The Moral and Political Importance of “Trust the Science”

Let’s now look at why any of this matters, morally speaking.

Cultures have epistemologies. They have established ways for their members to form beliefs that are widely accepted as the right ways within those cultures. That might mean that people generally accept, for example, a holy text as the ultimate source of authority about what to believe. But in our own society, currently, we lack this. We don’t have a dominant, shared authority or a commonly accepted way to get the right beliefs. We don’t have a universally respected holy book to appeal to, not even a Walter Cronkite telling us “That’s the way it is.” We can’t seem to agree on what to believe or whom to listen to, or even what kinds of claims have weight. Enter “Trust the Science”: a candidate heuristic that just might be acceptable to members of a technologically developed, scientifically advanced, and (largely) secularized society like ours. If our society could collectively agree that, in cases of controversy, everyone should Trust the Science, we might expect the emergence of more of a consensus on the basic facts. And that consensus, in turn, may resolve many of our moral and political disagreements.

This final hope isn’t a crazy one. Many of our moral and political disagreements are based on disagreements about beliefs about the basic facts. Why do Democrats tend to agree with mandatory masks, vaccines, and other coronavirus-related restrictions, while Republicans tend to disagree with them? Much of it is probably explained by the fact that, as a survey of 35,000 Americans found, “Republicans consistently underestimate risks [of coronavirus], while Democrats consistently overestimate them.” In other words, the fact that both sides have false beliefs partly explains their moral and political disagreements. Clearly, none of us are doing well at figuring out whom we can trust to give truthful, undistorted information on our own. But perhaps, if we all just followed the  “Trust the Science” heuristic, then we would reach enough agreement about the basic facts to make some progress on these moral and political questions.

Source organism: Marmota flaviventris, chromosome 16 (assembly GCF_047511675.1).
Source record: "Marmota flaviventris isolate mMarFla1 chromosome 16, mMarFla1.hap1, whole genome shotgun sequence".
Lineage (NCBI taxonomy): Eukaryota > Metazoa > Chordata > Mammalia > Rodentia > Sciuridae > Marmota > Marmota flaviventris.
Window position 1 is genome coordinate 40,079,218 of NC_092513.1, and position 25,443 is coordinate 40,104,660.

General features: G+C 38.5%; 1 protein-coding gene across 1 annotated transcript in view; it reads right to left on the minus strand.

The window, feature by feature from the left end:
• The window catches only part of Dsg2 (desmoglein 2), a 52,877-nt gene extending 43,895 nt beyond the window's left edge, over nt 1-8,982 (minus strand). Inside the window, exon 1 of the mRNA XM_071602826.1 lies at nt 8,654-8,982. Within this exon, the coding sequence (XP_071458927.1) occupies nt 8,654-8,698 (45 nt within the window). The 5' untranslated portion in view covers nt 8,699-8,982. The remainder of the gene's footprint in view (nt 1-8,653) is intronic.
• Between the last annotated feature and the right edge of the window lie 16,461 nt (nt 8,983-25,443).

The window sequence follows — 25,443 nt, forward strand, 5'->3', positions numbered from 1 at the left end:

Perhaps unintentionally, “Don’t Look Up” presents a powerful case against this hopeful, utopian answer to the deep divisions in our society. Trusting the Science can’t play the unifying role we might want it to; it can’t form the basis of a new, generally agreed upon secular epistemic heuristic for our society. “Don’t Look Up” is not the simple “pro-science,” “anti-science-denier” film many have taken it to be. It’s far more complicated, ambivalent, and interesting.

Giles Howdle is writing up his doctoral thesis at the University of Edinburgh in the UK. His research focuses on the problem of morality’s authority—on questions such as ‘Why should I be moral?’ Besides topics in ethics and metaethics, his philosophical interests include political philosophy and the philosophy of wellbeing.